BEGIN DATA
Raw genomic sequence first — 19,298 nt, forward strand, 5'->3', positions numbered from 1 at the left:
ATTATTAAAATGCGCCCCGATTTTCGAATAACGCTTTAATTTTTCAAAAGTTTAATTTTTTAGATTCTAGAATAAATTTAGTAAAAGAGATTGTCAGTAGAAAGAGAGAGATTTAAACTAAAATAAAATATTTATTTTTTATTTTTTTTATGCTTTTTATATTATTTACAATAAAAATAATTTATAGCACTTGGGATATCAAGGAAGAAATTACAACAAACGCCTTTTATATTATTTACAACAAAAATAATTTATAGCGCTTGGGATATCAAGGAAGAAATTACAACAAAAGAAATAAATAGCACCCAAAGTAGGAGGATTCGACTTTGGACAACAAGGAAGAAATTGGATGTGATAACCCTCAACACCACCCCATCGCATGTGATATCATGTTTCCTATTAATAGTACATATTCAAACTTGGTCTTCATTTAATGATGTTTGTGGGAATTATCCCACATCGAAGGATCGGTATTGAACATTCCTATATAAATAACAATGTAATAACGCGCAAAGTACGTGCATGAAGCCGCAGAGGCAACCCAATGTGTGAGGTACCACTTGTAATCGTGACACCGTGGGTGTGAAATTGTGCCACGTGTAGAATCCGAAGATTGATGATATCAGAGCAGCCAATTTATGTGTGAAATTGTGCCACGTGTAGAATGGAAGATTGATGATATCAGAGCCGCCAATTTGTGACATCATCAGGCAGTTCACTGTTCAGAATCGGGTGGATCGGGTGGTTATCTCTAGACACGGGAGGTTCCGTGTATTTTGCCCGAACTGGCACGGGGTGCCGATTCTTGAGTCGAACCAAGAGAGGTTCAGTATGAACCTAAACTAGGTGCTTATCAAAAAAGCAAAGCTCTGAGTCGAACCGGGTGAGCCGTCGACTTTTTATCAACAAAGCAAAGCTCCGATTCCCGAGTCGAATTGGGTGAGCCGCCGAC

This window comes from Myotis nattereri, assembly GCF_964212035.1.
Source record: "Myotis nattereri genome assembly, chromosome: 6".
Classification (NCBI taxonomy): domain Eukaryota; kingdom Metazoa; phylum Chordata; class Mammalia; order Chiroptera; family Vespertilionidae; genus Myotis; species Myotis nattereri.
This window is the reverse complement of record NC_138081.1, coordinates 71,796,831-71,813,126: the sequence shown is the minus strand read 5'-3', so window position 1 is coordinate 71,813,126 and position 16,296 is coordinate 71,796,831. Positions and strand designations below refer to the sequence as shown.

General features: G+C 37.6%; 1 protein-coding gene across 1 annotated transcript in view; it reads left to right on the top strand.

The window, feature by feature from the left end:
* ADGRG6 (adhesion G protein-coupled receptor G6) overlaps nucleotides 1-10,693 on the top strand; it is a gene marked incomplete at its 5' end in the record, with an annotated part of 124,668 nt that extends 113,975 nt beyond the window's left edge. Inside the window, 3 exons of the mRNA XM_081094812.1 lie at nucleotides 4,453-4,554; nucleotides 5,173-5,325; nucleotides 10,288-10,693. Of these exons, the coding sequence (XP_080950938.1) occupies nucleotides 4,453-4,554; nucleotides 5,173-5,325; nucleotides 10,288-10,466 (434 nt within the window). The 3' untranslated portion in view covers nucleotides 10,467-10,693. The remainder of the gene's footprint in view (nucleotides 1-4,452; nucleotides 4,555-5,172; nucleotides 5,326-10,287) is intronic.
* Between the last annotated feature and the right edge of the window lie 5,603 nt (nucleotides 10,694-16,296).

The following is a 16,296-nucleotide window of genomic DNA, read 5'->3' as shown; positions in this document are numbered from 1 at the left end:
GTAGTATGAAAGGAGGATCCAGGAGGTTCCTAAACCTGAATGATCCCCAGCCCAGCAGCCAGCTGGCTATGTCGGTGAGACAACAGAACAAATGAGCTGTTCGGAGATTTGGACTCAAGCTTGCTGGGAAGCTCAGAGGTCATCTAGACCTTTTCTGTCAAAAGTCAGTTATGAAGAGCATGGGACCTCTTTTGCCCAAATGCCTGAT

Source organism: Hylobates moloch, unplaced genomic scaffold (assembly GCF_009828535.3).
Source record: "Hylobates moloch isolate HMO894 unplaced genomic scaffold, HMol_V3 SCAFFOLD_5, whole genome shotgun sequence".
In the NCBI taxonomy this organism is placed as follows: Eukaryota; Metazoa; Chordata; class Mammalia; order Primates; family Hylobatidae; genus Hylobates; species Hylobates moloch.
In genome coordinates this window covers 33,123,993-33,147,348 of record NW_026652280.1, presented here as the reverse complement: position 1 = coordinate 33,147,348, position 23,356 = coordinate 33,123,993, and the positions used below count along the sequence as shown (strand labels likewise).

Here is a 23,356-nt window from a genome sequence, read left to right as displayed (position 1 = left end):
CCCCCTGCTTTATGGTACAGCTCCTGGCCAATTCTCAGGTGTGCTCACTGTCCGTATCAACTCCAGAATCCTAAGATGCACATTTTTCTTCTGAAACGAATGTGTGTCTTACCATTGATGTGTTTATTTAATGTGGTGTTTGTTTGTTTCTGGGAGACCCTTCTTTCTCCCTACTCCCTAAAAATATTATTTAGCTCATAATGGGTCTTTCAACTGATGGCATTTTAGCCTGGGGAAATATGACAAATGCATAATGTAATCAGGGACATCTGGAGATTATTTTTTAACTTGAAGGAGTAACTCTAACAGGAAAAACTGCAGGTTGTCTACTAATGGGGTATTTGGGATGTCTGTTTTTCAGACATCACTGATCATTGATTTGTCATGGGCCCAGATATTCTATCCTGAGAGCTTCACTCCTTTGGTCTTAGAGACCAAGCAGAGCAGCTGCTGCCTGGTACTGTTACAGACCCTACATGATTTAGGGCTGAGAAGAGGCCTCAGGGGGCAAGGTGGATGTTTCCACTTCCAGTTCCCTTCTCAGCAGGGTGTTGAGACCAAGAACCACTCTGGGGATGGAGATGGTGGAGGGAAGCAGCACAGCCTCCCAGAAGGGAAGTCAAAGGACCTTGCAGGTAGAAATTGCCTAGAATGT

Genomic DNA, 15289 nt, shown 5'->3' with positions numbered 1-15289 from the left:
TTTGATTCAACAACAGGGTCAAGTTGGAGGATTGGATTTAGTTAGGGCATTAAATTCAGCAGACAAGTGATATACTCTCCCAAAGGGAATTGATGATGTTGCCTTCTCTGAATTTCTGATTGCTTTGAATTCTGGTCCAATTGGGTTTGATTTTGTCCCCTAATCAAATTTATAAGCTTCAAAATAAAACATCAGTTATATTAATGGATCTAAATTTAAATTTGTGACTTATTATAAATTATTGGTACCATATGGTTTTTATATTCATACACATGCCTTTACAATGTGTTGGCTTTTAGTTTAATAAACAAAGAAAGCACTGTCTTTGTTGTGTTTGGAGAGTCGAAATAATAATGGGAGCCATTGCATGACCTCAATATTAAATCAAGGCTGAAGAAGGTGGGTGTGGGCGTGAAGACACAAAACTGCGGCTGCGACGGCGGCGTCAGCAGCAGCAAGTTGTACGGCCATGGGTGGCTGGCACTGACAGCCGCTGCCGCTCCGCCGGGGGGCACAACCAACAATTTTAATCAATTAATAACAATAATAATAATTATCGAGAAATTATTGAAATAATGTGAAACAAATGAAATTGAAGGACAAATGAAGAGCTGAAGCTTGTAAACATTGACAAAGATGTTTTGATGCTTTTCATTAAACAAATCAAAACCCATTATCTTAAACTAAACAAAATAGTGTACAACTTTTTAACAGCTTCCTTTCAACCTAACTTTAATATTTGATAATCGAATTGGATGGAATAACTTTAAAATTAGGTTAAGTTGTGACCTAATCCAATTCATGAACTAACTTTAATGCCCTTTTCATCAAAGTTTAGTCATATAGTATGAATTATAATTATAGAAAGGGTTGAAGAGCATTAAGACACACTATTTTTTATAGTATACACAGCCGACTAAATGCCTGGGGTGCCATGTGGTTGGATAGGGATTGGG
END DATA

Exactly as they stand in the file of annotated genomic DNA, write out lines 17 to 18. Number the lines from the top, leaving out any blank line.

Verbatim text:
Here is a 23,356-nt window from a genome sequence, read left to right as displayed (position 1 = left end):
CCCCCTGCTTTATGGTACAGCTCCTGGCCAATTCTCAGGTGTGCTCACTGTCCGTATCAACTCCAGAATCCTAAGATGCACATTTTTCTTCTGAAACGAATGTGTGTCTTACCATTGATGTGTTTATTTAATGTGGTGTTTGTTTGTTTCTGGGAGACCCTTCTTTCTCCCTACTCCCTAAAAATATTATTTAGCTCATAATGGGTCTTTCAACTGATGGCATTTTAGCCTGGGGAAATATGACAAATGCATAATGTAATCAGGGACATCTGGAGATTATTTTTTAACTTGAAGGAGTAACTCTAACAGGAAAAACTGCAGGTTGTCTACTAATGGGGTATTTGGGATGTCTGTTTTTCAGACATCACTGATCATTGATTTGTCATGGGCCCAGATATTCTATCCTGAGAGCTTCACTCCTTTGGTCTTAGAGACCAAGCAGAGCAGCTGCTGCCTGGTACTGTTACAGACCCTACATGATTTAGGGCTGAGAAGAGGCCTCAGGGGGCAAGGTGGATGTTTCCACTTCCAGTTCCCTTCTCAGCAGGGTGTTGAGACCAAGAACCACTCTGGGGATGGAGATGGTGGAGGGAAGCAGCACAGCCTCCCAGAAGGGAAGTCAAAGGACCTTGCAGGTAGAAATTGCCTAGAATGT